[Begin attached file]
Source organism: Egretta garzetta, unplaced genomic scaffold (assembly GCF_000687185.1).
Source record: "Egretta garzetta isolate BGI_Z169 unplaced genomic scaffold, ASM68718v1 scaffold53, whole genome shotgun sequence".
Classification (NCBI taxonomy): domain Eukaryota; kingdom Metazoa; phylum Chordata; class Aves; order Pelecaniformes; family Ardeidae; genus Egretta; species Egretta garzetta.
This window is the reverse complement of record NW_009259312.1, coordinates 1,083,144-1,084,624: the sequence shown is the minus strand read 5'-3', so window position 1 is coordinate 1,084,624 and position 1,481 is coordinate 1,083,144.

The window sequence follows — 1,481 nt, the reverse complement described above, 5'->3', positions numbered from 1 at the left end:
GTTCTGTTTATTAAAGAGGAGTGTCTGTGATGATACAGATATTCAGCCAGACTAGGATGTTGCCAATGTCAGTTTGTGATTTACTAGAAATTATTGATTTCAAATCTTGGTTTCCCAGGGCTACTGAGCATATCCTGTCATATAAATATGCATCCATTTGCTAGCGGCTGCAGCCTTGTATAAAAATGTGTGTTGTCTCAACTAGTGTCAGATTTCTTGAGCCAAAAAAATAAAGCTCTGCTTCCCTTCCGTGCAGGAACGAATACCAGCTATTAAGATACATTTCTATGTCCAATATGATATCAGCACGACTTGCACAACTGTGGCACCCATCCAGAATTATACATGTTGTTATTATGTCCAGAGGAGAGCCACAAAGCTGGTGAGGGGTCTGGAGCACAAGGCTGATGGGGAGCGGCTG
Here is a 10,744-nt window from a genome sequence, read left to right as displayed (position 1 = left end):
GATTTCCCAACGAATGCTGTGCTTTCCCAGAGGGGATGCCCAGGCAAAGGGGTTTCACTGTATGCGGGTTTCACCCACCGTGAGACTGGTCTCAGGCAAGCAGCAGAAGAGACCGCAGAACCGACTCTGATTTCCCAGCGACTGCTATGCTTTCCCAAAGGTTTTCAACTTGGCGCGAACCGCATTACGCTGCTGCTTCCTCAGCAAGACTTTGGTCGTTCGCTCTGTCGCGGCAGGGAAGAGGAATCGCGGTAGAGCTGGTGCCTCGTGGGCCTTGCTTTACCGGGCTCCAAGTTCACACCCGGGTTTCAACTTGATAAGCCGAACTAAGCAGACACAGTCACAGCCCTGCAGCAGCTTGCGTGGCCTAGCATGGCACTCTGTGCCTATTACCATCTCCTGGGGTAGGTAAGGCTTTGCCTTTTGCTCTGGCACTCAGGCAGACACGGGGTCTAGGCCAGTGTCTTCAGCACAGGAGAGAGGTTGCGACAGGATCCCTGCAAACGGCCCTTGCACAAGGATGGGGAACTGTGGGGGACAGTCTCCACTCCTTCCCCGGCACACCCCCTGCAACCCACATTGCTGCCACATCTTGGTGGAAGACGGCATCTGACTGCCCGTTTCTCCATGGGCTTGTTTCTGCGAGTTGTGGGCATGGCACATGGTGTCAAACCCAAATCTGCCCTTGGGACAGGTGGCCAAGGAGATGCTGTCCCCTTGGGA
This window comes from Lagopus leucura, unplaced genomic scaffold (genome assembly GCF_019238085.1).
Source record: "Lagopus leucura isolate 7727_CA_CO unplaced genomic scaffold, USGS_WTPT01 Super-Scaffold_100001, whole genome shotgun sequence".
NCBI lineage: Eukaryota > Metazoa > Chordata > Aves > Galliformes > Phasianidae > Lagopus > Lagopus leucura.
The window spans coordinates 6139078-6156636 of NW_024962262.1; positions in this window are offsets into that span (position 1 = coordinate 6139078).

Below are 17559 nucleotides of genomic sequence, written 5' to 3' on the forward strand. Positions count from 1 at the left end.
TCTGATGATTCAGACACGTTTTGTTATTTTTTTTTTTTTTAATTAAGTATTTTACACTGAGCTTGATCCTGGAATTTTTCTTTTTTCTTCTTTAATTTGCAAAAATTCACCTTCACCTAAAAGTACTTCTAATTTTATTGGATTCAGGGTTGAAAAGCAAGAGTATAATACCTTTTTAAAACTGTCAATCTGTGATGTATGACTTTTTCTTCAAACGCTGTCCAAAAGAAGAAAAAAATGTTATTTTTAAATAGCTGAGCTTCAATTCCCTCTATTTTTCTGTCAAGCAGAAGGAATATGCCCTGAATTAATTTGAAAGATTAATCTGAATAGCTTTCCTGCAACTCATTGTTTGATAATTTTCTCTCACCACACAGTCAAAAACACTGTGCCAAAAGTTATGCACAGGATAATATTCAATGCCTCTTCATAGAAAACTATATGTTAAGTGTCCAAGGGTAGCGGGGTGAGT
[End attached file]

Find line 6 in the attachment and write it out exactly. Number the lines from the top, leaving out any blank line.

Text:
GTTCTGTTTATTAAAGAGGAGTGTCTGTGATGATACAGATATTCAGCCAGACTAGGATGTTGCCAATGTCAGTTTGTGATTTACTAGAAATTATTGATTTCAAATCTTGGTTTCCCAGGGCTACTGAGCATATCCTGTCATATAAATATGCATCCATTTGCTAGCGGCTGCAGCCTTGTATAAAAATGTGTGTTGTCTCAACTAGTGTCAGATTTCTTGAGCCAAAAAAATAAAGCTCTGCTTCCCTTCCGTGCAGGAACGAATACCAGCTATTAAGATACATTTCTATGTCCAATATGATATCAGCACGACTTGCACAACTGTGGCACCCATCCAGAATTATACATGTTGTTATTATGTCCAGAGGAGAGCCACAAAGCTGGTGAGGGGTCTGGAGCACAAGGCTGATGGGGAGCGGCTG